What it really is: It is an Air Force training base, with one of it's runways being shared with the Wichita Falls Municipal Airport under a joint civil-military arrangement.

I've also taken a look at it via Google maps, and nothing there looks like a prison camp.

Amarillo, Texas

The claim: FEMA designated detention facility

What it really is: Amarillo is a fairly decent sized city in Texas (over 190,000) and grew in population by nearly 10% between 2000 and 2010, so the city probably has had several building projects happening (most likely for housing).

Considering that it is a large, populated area, it seems highly unlikely that a FEMA detention facility could be hidden here without someone. Taking this into consideration, and the fact that there is a lack of information about this claim, it has lead me to believe that this claim is bogus.

Reese AFB (Lubbock), Texas

The claim: FEMA designated detention facility.

What it really is: The base was closed in 1997, and is now a research and business park named Reese Technology Center, and the runways are used by model airplane pilots.

Mexia, Texas

The claim: East of Waco 33mi.; WWII German facility may be renovated.

What it really is: There was a World War Two POW camp there, but it was convert in 1947 for use as the Mexia State School.

Ft. Bliss (El Paso), Texas

The claim: Extensive renovation of buildings and from what patriots have been able to see, many of these buildings that are being renovated are being surrounded by razor wire.

What it really is: Fort Bliss has been a army base since before the Civil War, so it's not surprising that some of the buildings would occasionally need to be renovated, even including extensive renovations, in order to remain operational. If the building are being surrounded by razor wire it's probably because they need to keep people out so that the renovations can be completed.

North Dallas, Texas

The claim: near Carrolton - water treatment plant, close to interstate and railroad.

What it really is: It's a water treatment plant... and that's all it is. Most cites have water treatment plants. Being near an interstate and a railroad means nothing.

Eden, Texas

The claim: 1500 bed privately run federal center. Currently holds illegal aliens.

What it really is: While everything is factually true (and it probably does hold illegal aliens there that have committed crimes), what is not mentioned is that the prison is a low-security prison.

Bastrop, Texas

The claim: Prison and military vehicle motor pool.

What it really is: My question about this is where exactly is this alleged motor pool at? There is not exactly a lot of detail here.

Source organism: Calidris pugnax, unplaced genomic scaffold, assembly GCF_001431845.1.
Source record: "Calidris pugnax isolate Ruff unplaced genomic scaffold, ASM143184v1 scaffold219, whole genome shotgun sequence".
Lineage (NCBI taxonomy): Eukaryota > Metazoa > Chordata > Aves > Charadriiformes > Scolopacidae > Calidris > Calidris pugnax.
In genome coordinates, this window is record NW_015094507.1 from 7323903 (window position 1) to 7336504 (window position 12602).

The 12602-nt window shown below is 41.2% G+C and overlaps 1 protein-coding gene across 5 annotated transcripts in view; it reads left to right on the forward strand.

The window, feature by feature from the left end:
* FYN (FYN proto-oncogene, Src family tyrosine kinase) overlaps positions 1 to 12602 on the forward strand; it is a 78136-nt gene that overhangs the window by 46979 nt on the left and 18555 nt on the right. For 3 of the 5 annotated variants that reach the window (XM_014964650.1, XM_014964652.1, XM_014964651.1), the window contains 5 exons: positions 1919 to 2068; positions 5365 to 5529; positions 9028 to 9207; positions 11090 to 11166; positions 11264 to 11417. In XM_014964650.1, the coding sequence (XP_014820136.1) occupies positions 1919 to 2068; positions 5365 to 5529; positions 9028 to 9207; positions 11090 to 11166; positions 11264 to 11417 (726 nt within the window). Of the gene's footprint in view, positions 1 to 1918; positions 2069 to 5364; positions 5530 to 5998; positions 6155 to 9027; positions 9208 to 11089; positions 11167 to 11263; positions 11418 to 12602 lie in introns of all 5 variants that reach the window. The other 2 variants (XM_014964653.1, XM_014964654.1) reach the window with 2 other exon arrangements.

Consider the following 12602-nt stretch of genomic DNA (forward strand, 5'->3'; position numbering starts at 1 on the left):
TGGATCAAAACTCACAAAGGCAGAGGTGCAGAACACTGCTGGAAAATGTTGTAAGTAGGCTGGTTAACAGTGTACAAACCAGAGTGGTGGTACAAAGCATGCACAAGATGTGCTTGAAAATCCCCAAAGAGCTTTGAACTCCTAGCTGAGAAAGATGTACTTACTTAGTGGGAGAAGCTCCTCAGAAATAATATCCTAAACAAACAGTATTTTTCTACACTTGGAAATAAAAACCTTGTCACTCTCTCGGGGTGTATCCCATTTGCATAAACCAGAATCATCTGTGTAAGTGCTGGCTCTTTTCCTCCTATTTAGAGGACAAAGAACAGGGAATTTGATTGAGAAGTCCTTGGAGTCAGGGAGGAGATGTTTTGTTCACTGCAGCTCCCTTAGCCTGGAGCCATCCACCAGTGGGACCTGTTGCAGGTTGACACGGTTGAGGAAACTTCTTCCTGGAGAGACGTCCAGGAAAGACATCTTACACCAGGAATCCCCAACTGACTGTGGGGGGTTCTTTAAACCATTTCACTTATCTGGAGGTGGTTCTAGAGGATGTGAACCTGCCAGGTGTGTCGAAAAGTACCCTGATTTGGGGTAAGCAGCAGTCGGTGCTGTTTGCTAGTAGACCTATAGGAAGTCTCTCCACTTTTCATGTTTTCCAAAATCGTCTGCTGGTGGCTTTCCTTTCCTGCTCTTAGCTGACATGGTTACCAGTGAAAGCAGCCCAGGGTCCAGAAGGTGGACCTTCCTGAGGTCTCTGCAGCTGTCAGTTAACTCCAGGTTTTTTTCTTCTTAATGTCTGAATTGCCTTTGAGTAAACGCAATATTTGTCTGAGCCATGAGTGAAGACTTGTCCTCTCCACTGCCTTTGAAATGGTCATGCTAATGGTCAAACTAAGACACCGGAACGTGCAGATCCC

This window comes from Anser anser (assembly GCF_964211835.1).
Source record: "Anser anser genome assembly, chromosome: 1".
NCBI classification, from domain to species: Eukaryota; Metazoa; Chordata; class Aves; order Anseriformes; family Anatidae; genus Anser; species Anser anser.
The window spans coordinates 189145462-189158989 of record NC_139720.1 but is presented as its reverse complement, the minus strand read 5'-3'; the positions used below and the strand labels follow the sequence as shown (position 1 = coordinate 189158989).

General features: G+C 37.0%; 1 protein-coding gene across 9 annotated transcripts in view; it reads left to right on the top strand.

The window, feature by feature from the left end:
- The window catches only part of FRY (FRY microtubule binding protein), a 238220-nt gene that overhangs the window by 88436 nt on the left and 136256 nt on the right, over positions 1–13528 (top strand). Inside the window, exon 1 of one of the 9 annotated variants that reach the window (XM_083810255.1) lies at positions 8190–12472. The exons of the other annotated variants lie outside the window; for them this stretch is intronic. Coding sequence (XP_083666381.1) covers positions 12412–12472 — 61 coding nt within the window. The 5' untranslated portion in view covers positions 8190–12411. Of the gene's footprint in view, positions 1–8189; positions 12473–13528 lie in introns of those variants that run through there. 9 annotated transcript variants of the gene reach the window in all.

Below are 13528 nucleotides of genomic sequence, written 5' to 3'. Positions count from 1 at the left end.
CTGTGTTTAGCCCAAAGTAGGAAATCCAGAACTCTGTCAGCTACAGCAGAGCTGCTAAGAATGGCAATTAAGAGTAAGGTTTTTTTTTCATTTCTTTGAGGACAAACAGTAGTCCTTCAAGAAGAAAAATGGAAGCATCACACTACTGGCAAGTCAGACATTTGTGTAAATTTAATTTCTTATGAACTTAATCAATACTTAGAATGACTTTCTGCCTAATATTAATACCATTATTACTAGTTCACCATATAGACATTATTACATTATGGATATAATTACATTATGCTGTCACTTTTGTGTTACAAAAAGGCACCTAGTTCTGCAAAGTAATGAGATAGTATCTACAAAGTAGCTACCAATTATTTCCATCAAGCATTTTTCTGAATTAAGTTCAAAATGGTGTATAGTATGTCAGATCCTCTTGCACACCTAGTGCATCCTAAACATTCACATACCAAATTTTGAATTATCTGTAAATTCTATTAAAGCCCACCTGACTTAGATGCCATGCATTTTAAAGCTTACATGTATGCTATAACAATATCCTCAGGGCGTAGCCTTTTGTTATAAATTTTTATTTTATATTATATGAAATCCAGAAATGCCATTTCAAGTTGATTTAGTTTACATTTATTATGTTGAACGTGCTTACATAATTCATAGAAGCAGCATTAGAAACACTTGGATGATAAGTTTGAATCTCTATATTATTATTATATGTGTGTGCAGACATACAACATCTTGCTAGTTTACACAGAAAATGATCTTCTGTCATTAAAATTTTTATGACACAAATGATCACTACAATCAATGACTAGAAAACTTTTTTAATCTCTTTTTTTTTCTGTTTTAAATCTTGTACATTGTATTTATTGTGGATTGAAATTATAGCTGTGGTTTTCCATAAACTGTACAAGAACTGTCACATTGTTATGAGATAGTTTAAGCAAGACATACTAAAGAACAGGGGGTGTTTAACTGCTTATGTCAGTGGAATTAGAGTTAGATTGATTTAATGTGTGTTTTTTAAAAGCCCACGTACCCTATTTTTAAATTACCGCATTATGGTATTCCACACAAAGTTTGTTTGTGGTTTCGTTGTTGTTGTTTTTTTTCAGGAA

When I did a Google image search for "bastrop texas military" I saw that a lot of photos were of nearby forest fires, so it's possible these vehicles (if they did exist) were used to transport in solders and even prisoners to fight forest fires.

Austin, Texas

The claim: Robert Mueller Municipal airport has detenion areas inside hangars.

What it really is: A bogus claim.

If this was true then there would simply be no way to hide it.

There are probably caged areas inside of the hangers there, but that is probably to keep people out, not in.

Sunday, March 17, 2013

Lima, Ohio

The claim: FEMA detention facility. Another facility located in/near old stone quarry near Interstate 75. Railroad access to property, fences etc.

What it really is: Using Google Maps I took a look at the two stone quarries that were located in the general area, and what I found was that they were nothing more than stone quarries. Nothing located at these sites are anything you wouldn't find at a stone quarry.

Cincinnati, Cleveland, Columbus, Ohio

The claim: FEMA detention facilities. Data needed.

What it really is: These are three very large cities that have multiple construction projects going on, with any one of them being easily mistaken for a FEMA camp by anyone who thinks that anything with fencing around it is a FEMA camp.

Ft. Sill (Lawton), Oklahoma

The claim: Former WWII detention camps. More data still needed.

What it really is: Ft. Sill is one of the oldest military bases in the country. The site itself was founded in 1869 and was registered as a National Historic Landmark in 1960.

While the fort was the site of a POW camp during World War Two, the lack of any data tells me that the site is only accused of being a FEMA camp is because it is a military base that had a POW camp located there.

McAlester, Oklahoma

The claim: near Army Munitions Plant property - former WWII German / Italian POW camp designated for future use.

What it really is: According to Oklahoma Historical Society the site of the POW camp was built north of the city, while the munitions plant was built south of the town. As for the former POW camp itself, it's most likely been torn down and now used for public use.